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[Xmca-l] Re: Request for advice
I don't suppose this is part of your remit, Helena, yet it seems relevant.
Has anyone undertaken a study indicating that emulation of "top
universities" is a successful strategy for becoming one? If the goal is to
be taken literally, then it is necessary to discern what the criteria will
be in 2037.
I quite liked David's point about using English for conceptual domains.
Perhaps an immersion in logical disputation (in English) is sufficient to
It seems to me that what you need to establish is a faculty based criteria
-- where you want to be in five years time, for example. Only when you have
some agreement on that is there much sense in sketching out detailed ways
to achieve it. If you don't have this yet, then it seems that what you will
be proffering are considerations towards this formulation.
Although it may seem impossible, it seems to me that this is something that
can actually be done, given the right circumstances. But I personally doubt
it can be achieved by "copying" other approaches, especially when you are
starting from a different situation -- a different language base, with
highly motivated students. I think you need something more radical.
On 3 January 2016 at 04:24, Helena Worthen <firstname.lastname@example.org> wrote:
> That's a good idea.
> Helena Worthen
> Vietnam blog: helenaworthen.wordpress.com
> On Jan 3, 2016, at 8:10 AM, Andy Blunden wrote:
> > Is it possible, do you think, Helena, to convince them to draw a line
> between on the one hand, the lectures and text books, which are formal and
> maybe be prepared in advance, and on the other hand tutorials, which apart
> from being essential to the education provided by top-line universities are
> informal and conversational? Perhaps to allow mixing languages in the
> tutorials so that the concepts delivered in lectures and books can be
> > Andy
> > ------------------------------------------------------------
> > *Andy Blunden*
> > http://home.pacific.net.au/~andy/
> > On 3/01/2016 11:42 AM, Helena Worthen wrote:
> >> Hello,
> >> I am presently working at Ton Duc Thang University in Vietnam. English
> is all the rage.
> >> In an effort to become one of the "Top 100" universities in the world
> by 2037, TDTU has adopted a new curriculum, which will be taught in English.
> >> This plan results in many top-down practices that make me heartsick,
> such as trolling the internet to identify classes taught at Top 100
> universities (according to a certain list) that post syllabi that can be
> replicated and textbooks that can be bought, reduced to power points and
> then used to teach a class, in English by professors whose English may be
> good for reading or writing but is not ready for conversation.
> >> The plan is coming from the top administration. The students are used
> to working hard and getting over what I see as impossible obstacles (class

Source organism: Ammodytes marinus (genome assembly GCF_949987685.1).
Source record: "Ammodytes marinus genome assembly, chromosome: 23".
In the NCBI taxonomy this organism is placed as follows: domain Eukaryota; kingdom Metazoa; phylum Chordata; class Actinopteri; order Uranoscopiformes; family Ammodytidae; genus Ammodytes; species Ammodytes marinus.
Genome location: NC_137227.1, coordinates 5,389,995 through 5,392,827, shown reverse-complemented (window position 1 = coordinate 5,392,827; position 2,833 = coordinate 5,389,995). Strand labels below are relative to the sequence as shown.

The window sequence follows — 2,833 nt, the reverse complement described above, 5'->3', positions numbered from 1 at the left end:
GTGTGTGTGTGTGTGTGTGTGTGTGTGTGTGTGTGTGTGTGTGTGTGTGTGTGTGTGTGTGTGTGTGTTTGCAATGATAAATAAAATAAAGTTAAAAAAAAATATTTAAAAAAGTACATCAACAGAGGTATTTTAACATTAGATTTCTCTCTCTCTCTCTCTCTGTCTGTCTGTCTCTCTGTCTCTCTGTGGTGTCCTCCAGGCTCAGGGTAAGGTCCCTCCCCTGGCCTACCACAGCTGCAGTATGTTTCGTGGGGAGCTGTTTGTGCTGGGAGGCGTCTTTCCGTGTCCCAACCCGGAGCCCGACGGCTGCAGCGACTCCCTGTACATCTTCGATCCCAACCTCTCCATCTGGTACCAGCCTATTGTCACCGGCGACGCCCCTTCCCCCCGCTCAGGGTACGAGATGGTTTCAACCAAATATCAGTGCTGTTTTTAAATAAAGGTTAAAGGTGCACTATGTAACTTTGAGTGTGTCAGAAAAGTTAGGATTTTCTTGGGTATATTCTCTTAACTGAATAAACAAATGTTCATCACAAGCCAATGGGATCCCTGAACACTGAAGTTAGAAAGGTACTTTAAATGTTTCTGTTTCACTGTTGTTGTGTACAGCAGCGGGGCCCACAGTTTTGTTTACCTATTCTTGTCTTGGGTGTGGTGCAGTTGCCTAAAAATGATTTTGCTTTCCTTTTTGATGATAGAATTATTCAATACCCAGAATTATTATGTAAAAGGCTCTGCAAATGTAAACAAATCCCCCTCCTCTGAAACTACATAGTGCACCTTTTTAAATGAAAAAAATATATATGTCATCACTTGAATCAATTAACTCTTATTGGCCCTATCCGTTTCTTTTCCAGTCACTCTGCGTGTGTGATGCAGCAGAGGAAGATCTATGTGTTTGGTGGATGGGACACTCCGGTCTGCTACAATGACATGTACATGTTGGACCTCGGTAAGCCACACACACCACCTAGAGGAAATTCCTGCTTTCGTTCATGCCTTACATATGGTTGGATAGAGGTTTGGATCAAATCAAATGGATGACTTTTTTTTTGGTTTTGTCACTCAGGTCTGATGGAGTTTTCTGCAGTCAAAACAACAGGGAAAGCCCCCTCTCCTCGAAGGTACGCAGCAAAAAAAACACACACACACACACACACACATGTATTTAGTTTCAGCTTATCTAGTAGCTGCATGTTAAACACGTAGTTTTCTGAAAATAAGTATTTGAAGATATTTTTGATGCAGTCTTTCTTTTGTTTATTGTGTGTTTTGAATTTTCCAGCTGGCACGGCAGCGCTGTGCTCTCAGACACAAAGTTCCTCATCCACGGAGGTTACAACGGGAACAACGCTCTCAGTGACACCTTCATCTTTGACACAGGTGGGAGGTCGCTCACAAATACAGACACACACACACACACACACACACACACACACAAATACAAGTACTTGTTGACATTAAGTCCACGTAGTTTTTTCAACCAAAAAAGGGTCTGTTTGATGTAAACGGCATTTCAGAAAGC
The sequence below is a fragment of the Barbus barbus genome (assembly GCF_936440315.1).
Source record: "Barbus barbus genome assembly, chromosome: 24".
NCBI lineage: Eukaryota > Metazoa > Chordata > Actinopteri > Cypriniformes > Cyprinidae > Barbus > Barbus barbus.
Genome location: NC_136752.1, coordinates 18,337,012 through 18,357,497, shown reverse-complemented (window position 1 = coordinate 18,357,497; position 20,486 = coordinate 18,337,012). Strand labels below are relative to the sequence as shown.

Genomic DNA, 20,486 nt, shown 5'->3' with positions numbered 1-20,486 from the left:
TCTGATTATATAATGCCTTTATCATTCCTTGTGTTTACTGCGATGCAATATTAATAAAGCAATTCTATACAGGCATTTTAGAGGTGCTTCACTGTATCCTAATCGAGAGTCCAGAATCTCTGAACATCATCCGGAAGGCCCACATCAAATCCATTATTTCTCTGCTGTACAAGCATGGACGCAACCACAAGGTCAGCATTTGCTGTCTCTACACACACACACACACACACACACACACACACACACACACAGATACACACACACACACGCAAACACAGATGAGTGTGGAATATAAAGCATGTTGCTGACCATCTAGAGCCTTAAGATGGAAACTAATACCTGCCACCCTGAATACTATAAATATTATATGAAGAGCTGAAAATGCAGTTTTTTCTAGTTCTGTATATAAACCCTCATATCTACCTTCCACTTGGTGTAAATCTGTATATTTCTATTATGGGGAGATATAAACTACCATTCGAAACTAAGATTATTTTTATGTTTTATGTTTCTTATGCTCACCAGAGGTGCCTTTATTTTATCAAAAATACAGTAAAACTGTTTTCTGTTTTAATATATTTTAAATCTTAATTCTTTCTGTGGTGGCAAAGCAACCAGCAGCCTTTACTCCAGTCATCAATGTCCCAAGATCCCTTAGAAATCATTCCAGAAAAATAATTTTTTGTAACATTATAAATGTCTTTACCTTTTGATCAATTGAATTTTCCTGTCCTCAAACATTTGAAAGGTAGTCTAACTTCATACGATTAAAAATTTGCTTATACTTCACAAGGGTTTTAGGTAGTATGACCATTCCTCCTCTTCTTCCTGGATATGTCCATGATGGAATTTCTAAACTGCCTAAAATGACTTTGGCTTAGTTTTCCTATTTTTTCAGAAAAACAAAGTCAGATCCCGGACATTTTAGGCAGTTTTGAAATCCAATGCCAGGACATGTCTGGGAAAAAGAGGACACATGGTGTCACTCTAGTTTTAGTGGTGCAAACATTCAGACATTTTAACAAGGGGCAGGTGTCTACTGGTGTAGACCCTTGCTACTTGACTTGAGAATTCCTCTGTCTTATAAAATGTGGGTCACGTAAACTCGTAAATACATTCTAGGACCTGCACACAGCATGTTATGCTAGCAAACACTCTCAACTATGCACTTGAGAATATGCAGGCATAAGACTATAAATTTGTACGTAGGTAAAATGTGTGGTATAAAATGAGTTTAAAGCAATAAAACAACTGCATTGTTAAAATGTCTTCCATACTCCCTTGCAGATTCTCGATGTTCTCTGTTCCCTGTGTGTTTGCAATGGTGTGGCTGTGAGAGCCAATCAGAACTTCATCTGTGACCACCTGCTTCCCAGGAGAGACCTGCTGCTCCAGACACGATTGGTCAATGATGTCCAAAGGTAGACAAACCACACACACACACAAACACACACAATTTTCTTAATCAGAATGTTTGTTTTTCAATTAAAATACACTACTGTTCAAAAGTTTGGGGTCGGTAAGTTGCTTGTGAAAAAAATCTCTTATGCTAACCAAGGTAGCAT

> size 70 or more, no private office hours for consultation, no books --
> unless you can borrow the teacher's copy and run to the copy shop). It's
> the teachers, who take their work seriously, who are caught in the middle.
> >> So I have been asked to make a presentation to the faculty about
> teaching methods. First time around, they asked me to describe teaching at
> Top 100 universities, meaning specifically US "top" places like Harvard,
> Cornell, Berkeley, Stanford. Since I actually have direct experience of
> these institutions for various reasons, I set to it and wrote about the
> working conditions for tenured faculty at elite institutions, the ups and
> downs of it. This was not the presentation they wanted (low course load,
> small class size, big libraries, etc) so now I've been asked to be more
> concrete and talk about methods.
> >> I think I have to say something very clear about the problems of
> teaching in English when your English is not great.
> >> Let me emphasize that the teachers (lecturers, they are called; they
> mostly have MAs, not PhDs, are untenured and young -- in their 30s or early
> 40s at most) are serious about doing their jobs. yes, they are getting
> pressure from above and have been threatened with being replaced if they
> don't rise to the occasion. But they are also very serious about doing the
> right thing for their students. Getting an education in English is a door
> to the global world and they know it.
> >> I want to say that an English-only approach will oversimplify the
> concepts that they are hoping to transmit (share). Some concepts are
> incommensurate across languages and will require elaboration in the home
> language. This is probably true of whole registers of discipline-specific
> concepts, right?
> >> I am pretty sure that people on this list have experience with this.
> Can someone help me say this succinctly and clearly? I will probably only
> be able to devote a short paragraph to this in my actual presentation lest
> they hook me off the stage.
> >> Thanks in advance,
> >> Helena
> >> Helena Worthen
> >> email@example.com
> >> Vietnam blog: helenaworthen.wordpress.com